Computational kitsch in mainframe era movie title sequences by Steve Anderson (2013) Binary aesthetics and hardware fetishization characterize the title design sequences of numerous computer films of the 1960s and 70s
Mannix vs. Technology by Richard Levinson and William Link (1967) Technocratic corporate surveillance is contrasted with the rugged individualism of the private detective
Videophone technologies in Austin Powers by Jay Roach (1997) Three generations of videophone technology are seen in this montage from Austin Powers
Knight Rider in Silicon Valley by Glen A. Larson (1982-86) Hollywood was already demonizing the technology industries of Silicon Valley for corruption and excess in 1982
Dollhouse memory erasure by Joss Whedon (2009) Technology allows memories to be erased and new ones implanted in Dollhouse
Surrogates Title sequence by Jonathan Mostow (2009) The opening of Surrogates maps a familiar utopian/dystopian binary onto the new technology of telepathically controlled physical avatars
Prototypical, gamer hacker on Simon & Simon by Philip DeGuere (1981) An early televisual association between online fantasy games and computer hacking
Critique of video game violence in Toys by Barry Levinson (1992) A toy company is secretly developing war games used to train children for real world violence
Computers vs. Video games on Knight Rider by Glen A. Larson (1983) KITT explains the difference between video games and computers to his human operator
Video game used for psychological profiling in Ender's Game by Gavin Hood (2013) A precocious cadet uses his insight into video game design and military logic to beat both systems
Videogames and social decay in The Survivors by Michael Ritchie (1983) A survivalist acknowledges that video games are the only aspect of culture to improve in the past decade
Generational conflict via computer and videogame in National Lampoon's Vacation by Harold Ramis (1983) An early PC-era scene merges home computing with video games to comedic effect
A computer genius uses a GameBoy to avert a meltdown in a nuclear plant by John Murlowski (2002) A handheld video game helps save the world from a homicidal supercomputer AI in Terminal Error
A debauched vision of gamers and game play from the movie Gamer by Mark Neveldine (2009) Obese shut-ins, sexual deviants and elderly occupy the game world of Society
Climactic videogame play sequence introduces Super Mario Bros. 3 in The Wizard by Todd Holland (1989) The Video Armageddon final showdown imagines video games as a spectator sport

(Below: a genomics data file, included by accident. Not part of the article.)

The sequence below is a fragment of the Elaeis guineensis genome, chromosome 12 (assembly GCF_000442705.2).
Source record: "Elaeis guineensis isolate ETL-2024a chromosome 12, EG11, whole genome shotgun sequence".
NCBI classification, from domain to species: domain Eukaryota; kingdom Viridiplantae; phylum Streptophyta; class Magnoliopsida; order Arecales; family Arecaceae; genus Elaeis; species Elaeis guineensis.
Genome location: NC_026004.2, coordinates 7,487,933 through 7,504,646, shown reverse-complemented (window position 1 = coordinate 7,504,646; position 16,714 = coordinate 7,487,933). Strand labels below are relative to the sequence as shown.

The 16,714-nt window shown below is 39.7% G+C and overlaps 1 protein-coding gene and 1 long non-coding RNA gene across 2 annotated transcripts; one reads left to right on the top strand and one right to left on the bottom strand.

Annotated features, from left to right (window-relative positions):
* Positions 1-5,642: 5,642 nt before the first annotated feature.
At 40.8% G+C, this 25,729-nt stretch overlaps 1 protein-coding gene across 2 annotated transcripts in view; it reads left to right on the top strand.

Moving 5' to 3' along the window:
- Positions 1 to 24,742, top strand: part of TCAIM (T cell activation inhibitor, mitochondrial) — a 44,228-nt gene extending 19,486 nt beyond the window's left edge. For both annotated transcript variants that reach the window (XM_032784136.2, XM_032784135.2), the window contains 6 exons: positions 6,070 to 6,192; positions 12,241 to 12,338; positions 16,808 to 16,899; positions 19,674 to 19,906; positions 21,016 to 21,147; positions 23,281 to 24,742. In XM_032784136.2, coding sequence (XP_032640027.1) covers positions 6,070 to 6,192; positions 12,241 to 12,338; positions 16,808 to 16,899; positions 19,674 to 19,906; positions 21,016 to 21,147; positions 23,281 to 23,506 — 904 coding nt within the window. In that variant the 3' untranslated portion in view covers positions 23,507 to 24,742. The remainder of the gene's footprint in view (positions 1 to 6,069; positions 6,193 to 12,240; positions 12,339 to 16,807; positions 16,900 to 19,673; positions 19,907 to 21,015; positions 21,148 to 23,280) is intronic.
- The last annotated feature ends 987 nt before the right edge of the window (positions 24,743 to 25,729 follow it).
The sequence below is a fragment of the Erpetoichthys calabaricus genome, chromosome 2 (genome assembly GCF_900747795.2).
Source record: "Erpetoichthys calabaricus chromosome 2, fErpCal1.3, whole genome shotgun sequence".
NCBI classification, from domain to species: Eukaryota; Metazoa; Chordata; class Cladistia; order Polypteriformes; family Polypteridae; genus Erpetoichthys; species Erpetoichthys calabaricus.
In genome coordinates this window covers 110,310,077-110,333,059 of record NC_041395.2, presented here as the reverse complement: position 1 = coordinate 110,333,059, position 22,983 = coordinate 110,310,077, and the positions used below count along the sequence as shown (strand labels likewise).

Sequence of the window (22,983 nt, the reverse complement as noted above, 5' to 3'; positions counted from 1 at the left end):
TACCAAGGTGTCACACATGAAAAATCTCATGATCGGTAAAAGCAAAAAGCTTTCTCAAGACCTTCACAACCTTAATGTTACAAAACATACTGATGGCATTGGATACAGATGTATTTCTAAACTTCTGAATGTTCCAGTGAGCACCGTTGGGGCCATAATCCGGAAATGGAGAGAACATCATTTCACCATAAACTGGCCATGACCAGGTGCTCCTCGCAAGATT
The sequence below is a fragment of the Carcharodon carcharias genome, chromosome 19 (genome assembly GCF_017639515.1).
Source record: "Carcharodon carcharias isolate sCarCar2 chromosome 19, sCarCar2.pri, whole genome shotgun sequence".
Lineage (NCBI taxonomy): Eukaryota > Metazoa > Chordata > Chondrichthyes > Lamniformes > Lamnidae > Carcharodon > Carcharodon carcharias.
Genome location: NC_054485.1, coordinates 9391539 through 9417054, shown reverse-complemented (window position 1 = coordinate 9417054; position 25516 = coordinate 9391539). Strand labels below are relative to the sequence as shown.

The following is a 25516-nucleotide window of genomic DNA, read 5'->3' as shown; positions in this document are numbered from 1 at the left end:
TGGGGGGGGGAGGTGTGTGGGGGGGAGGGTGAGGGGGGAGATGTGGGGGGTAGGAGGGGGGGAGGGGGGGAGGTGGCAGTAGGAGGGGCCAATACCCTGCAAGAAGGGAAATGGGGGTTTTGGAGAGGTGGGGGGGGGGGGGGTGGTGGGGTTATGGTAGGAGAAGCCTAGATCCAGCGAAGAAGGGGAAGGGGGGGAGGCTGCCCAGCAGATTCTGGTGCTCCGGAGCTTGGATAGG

Precredit PC game sequence from Big by Penny Marshall (1988) A boy who is soon to be transported into the body of a grown man unsuccessfully plays the fictional PC game Cavern of the Evil Wizard
Stereotypical video gamer dudes mix homophobia with profanity and violence by Doug Liman (1996) Videogame violence features prominently in this cinematic critique of games and gamers
A TV set hooked up to an Atari game console and beta tape deck provokes a hallucination in Videodrome by David Cronenberg (1983) As the videodrome signal becomes more real than reality, James Woods is literally swallowed by the TV set
Trivialization of videogames in Mallrats by Kevin Smith (1995) A teenage slacker prefers pontificating about video hockey to having sex with his girlfriend
Stereotypical gamer dude homophobia is intercut with attempted heterosexual romance in The 40 Year Old Virgin by Judd Apatow (2005) This extended sequence crystallizes many of the social tensions that surround depictions of video games on film
Precredit video game play opening of The Princess Bride by Rob Reiner (1987) A gratuitous video game sequence precedes the primary action of the film, which implicitly favors reading and cinematic storytelling over videogame play
Home video game arcade console as class signifier in Soylent Green by Richard Fleischer (1973) In the year 2022 a videogame "toy" amuses the youthful mistress of a wealthy aristocrat in a dystopian future plagued by overpopulation
Video games and domestic strife in The Breakup by Peyton Reed (2006) Male bonding over a home console videogame conflicts with sex and domestic harmony
Video game play merges with real life in Superman 3 by Richard Lester (1983) Atari produced these video game play animation sequences but never released a game based on the film
Games and generational conflict in Coak and Dagger by Richard Franklin (1984) A father and son conflict over the value of game play in the domestic sphere
Introduction to Automan by Glen A. Larson (1983) A computer expert creates the ultimate, holographic crime-fighting machine